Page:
Climate, vegetation, soil, landforms
o Physical factors that interest human geographers:
the long-term average weather condition at a particular location
Earth’s plant life
: forest, savanna, grassland, desert
• Four major biomes:
 SOIL –
the material that forms on Earth’s surface; the thin interface between the air and rocks that contains nutrients necessary for growth of plants
Earth’s surface features; can vary from relatively flat to mountainous.
o Geomorphology
helps to explain the distribution of people and the choice of economic activities at different locations.
pieces of land that are created by draining water from an area
Barrier Islands
large sandbars that shield the mainland from flooding and storm damage – are used for homes and recreational facilities. Causing more erosion.
 Lake Okeechobee to Everglade National Park
wetlands destroyed; irrigation from marsh for citrus industry
 Kissimmee River to Lake Okeechobee –
drained for water and land; polluted water from cattle flow into lake and park
• Globalization
a force or process that involves the entire world and results in making something worldwide in scope
transnational corporations –
multinational corporations that conduct research, operate factories, and sell products in many countries away from where their headquarters and principal shareholders are located
chronological, ask when and why, cannot travel through time; must INTERPRET artifacts (study of history changes
spatially, ask where and why, able to travel to places to do field work.
the arrangement of a feature in space
the frequency with which something occurs in space (AMOUNT/AREA)
arithmetic density
the total number of objects in an area
• Physiological density
the number of persons per unit of area suitable for agriculture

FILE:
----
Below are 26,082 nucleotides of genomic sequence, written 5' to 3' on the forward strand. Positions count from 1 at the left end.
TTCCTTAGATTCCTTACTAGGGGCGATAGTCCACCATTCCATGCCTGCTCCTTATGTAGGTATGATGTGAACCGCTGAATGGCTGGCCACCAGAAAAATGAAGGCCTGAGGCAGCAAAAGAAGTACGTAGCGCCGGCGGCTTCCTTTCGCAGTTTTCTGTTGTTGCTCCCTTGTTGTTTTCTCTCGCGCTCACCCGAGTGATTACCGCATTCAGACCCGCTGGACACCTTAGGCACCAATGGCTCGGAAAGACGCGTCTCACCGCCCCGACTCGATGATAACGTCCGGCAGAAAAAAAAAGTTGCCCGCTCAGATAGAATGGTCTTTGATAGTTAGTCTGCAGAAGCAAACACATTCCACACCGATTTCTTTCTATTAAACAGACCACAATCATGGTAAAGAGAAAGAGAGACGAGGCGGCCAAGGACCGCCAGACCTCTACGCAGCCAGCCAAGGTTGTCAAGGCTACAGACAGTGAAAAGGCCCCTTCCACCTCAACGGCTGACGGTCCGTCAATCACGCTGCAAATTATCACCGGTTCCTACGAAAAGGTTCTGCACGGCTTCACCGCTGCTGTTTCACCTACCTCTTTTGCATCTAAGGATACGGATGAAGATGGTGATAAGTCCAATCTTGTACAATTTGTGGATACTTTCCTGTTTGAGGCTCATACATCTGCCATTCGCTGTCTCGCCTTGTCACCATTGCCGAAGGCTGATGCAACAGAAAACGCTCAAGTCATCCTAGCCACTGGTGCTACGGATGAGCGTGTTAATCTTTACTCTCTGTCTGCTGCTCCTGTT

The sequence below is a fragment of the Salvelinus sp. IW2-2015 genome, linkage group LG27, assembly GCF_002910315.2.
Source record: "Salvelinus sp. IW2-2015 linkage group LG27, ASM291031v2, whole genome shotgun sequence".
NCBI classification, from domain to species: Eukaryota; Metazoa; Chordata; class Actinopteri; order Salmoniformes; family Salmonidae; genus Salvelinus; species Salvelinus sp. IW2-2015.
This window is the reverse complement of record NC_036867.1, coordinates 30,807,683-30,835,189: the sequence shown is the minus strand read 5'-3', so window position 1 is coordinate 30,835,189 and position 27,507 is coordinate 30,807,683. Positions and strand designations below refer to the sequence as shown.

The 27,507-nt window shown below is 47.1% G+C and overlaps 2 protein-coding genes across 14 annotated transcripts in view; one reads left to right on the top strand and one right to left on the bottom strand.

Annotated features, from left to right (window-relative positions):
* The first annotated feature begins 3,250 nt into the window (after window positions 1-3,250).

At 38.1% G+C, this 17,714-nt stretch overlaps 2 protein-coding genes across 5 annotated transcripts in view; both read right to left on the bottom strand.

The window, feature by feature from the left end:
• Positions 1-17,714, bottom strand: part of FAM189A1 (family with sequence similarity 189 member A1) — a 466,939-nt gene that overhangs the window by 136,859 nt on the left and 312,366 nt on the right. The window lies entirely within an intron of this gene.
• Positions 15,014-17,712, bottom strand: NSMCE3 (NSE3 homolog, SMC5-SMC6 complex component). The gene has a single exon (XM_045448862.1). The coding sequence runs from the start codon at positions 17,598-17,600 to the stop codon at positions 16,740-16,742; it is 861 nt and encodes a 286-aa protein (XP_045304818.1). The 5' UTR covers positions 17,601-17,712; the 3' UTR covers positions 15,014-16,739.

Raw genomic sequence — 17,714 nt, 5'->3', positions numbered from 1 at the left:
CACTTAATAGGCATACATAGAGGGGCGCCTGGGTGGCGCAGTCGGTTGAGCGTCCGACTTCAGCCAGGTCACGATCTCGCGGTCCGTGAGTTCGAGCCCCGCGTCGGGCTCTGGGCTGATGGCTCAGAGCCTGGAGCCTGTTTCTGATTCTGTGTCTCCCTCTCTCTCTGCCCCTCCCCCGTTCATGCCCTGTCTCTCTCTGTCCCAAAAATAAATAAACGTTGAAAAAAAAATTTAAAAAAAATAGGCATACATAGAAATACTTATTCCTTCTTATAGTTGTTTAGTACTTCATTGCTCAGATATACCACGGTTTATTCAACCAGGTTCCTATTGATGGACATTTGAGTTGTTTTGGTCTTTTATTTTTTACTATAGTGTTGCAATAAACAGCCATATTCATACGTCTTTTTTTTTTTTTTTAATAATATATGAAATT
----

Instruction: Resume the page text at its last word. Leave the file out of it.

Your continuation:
agricultural density
the number of farmers per unit area of farmland
the extent of a feature’s spread over space
closer together; more concentrated
– relatively far apart
the geometric arrangement of objects in space
 Often grid-like like townships and blocks
space-time compression
the reduction in the time it takes for something to reach another place
distance decay
the diminishing in importance and eventual disappearance of a phenomenon with increasing distance from its origin
the process by which a characteristic spreads across space from one place to another over time
the place from which an innovation originates, or a node and diffuses from there to other places – someone has to be willing to try and maintain the new idea
relocation diffusion
the spread of an idea through PHYSICAL MOVEMENT of people from one place to another – can skip places (like UPS shipping)
expansion diffusion
the spread of a feature from one place to another in a snowballing process – IDEA TAKES OVER
hierarchial diffusion
the spread of an idea from persons or nodes of authority or power to other persons or places – from just one person/group/place
o Example: hip-hop and rap from poor blacks
contagious diffusion
the rapid, widespread diffusion of a characteristic throughout the population – all at once
stimulus diffusion
the spread of an underlying principle, even though a characteristic itself apparently fails to diffuse
uneven development
the increasing gap in economic conditions between regions in the core and periphery that results from the globalization of the economy
U.S., Europe, Japan, Australia – wealthy, powerful, controls media and technology
Less developed, poor, dependent on core countries for education, technology, media, and militia
brazil video
“unfair” – some need more education and technology to keep up with transnational corporations – free enterprise versus socialism/nationalizing
o (1) More people are alive at this time – about 6.75 billion – than at any point in Earth’s long history.
o (2) The world’s population increased at a faster rate during the second half of the twentieth century than ever before in history.
o (3) Virtually all the global population growth is concentrated in LDCs.
population study is important because...
the scientific study of population characteristics (spatial distribution, by age, gender, occupation, fertility, health, and so on)
gather statistics (math only) by fieldwork.
 Associate’s degree or Bachelor’s
population geographers
analyze and make recommendations
 Doctorate or Master’s (more experience than demographer)
 Usually pick “low” options to save money, time, resources
 Never wrong (only show possibilities); only recommend on past information, while things change and make things risky
East Asia, South Asia, Southeast Asia, Western Europe
Maybe East North America